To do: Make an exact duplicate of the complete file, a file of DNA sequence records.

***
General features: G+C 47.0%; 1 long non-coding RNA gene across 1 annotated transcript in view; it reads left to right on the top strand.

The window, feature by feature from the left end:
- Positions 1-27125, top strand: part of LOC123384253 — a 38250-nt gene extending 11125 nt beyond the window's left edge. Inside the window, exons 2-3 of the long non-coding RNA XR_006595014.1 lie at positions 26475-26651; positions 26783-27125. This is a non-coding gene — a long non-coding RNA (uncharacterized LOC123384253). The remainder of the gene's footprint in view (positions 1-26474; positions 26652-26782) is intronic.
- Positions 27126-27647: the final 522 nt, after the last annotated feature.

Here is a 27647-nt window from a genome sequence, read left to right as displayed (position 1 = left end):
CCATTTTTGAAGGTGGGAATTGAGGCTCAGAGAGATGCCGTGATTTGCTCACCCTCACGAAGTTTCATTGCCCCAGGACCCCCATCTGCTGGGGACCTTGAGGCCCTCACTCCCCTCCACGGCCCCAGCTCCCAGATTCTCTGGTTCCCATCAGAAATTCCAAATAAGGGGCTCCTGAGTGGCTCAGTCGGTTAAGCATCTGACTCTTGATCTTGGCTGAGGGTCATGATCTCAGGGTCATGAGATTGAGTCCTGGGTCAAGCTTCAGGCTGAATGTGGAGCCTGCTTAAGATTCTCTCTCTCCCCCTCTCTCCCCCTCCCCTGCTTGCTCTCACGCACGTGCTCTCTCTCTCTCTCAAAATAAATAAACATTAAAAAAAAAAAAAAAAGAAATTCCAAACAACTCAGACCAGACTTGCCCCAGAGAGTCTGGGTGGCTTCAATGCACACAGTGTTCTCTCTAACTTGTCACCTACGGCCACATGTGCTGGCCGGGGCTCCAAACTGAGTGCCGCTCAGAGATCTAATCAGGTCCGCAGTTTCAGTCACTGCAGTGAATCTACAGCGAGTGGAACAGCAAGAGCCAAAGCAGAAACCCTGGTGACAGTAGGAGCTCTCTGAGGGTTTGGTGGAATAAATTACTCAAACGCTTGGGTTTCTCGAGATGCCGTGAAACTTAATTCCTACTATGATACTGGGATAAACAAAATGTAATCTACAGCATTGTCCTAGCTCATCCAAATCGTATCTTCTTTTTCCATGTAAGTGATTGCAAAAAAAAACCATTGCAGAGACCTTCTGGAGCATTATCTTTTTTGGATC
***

General features: G+C 47.0%; 1 long non-coding RNA gene across 1 annotated transcript in view; it reads left to right on the top strand.

The window, feature by feature from the left end:
- Positions 1-27125, top strand: part of LOC123384253 — a 38250-nt gene extending 11125 nt beyond the window's left edge. Inside the window, exons 2-3 of the long non-coding RNA XR_006595014.1 lie at positions 26475-26651; positions 26783-27125. This is a non-coding gene — a long non-coding RNA (uncharacterized LOC123384253). The remainder of the gene's footprint in view (positions 1-26474; positions 26652-26782) is intronic.
- Positions 27126-27647: the final 522 nt, after the last annotated feature.

Here is a 27647-nt window from a genome sequence, read left to right as displayed (position 1 = left end):
CCATTTTTGAAGGTGGGAATTGAGGCTCAGAGAGATGCCGTGATTTGCTCACCCTCACGAAGTTTCATTGCCCCAGGACCCCCATCTGCTGGGGACCTTGAGGCCCTCACTCCCCTCCACGGCCCCAGCTCCCAGATTCTCTGGTTCCCATCAGAAATTCCAAATAAGGGGCTCCTGAGTGGCTCAGTCGGTTAAGCATCTGACTCTTGATCTTGGCTGAGGGTCATGATCTCAGGGTCATGAGATTGAGTCCTGGGTCAAGCTTCAGGCTGAATGTGGAGCCTGCTTAAGATTCTCTCTCTCCCCCTCTCTCCCCCTCCCCTGCTTGCTCTCACGCACGTGCTCTCTCTCTCTCTCAAAATAAATAAACATTAAAAAAAAAAAAAAAAGAAATTCCAAACAACTCAGACCAGACTTGCCCCAGAGAGTCTGGGTGGCTTCAATGCACACAGTGTTCTCTCTAACTTGTCACCTACGGCCACATGTGCTGGCCGGGGCTCCAAACTGAGTGCCGCTCAGAGATCTAATCAGGTCCGCAGTTTCAGTCACTGCAGTGAATCTACAGCGAGTGGAACAGCAAGAGCCAAAGCAGAAACCCTGGTGACAGTAGGAGCTCTCTGAGGGTTTGGTGGAATAAATTACTCAAACGCTTGGGTTTCTCGAGATGCCGTGAAACTTAATTCCTACTATGATACTGGGATAAACAAAATGTAATCTACAGCATTGTCCTAGCTCATCCAAATCGTATCTTCTTTTTCCATGTAAGTGATTGCAAAAAAAAACCATTGCAGAGACCTTCTGGAGCATTATCTTTTTTGGATC